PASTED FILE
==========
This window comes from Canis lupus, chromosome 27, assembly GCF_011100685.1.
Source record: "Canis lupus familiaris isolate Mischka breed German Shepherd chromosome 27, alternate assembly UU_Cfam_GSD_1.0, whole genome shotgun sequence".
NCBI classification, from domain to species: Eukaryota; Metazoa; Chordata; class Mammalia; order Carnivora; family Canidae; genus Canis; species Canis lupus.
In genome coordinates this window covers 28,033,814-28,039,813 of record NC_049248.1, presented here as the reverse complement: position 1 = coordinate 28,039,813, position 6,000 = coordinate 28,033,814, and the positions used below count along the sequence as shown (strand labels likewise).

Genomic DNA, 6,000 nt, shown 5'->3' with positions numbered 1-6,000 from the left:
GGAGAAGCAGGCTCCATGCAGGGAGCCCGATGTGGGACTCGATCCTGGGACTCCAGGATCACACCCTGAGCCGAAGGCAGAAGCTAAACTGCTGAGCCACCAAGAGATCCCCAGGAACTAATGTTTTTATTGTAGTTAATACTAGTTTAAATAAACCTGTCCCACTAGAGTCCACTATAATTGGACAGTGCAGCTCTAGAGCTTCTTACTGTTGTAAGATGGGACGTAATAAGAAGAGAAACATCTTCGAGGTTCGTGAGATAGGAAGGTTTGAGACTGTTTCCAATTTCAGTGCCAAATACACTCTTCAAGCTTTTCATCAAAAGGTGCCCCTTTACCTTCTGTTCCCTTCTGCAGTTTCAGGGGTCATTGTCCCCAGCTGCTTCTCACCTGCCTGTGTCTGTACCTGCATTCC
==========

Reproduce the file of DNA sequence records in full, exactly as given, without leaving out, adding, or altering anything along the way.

This window comes from Canis lupus, chromosome 27, assembly GCF_011100685.1.
Source record: "Canis lupus familiaris isolate Mischka breed German Shepherd chromosome 27, alternate assembly UU_Cfam_GSD_1.0, whole genome shotgun sequence".
NCBI classification, from domain to species: Eukaryota; Metazoa; Chordata; class Mammalia; order Carnivora; family Canidae; genus Canis; species Canis lupus.
In genome coordinates this window covers 28,033,814-28,039,813 of record NC_049248.1, presented here as the reverse complement: position 1 = coordinate 28,039,813, position 6,000 = coordinate 28,033,814, and the positions used below count along the sequence as shown (strand labels likewise).

Genomic DNA, 6,000 nt, shown 5'->3' with positions numbered 1-6,000 from the left:
GGAGAAGCAGGCTCCATGCAGGGAGCCCGATGTGGGACTCGATCCTGGGACTCCAGGATCACACCCTGAGCCGAAGGCAGAAGCTAAACTGCTGAGCCACCAAGAGATCCCCAGGAACTAATGTTTTTATTGTAGTTAATACTAGTTTAAATAAACCTGTCCCACTAGAGTCCACTATAATTGGACAGTGCAGCTCTAGAGCTTCTTACTGTTGTAAGATGGGACGTAATAAGAAGAGAAACATCTTCGAGGTTCGTGAGATAGGAAGGTTTGAGACTGTTTCCAATTTCAGTGCCAAATACACTCTTCAAGCTTTTCATCAAAAGGTGCCCCTTTACCTTCTGTTCCCTTCTGCAGTTTCAGGGGTCATTGTCCCCAGCTGCTTCTCACCTGCCTGTGTCTGTACCTGCATTCC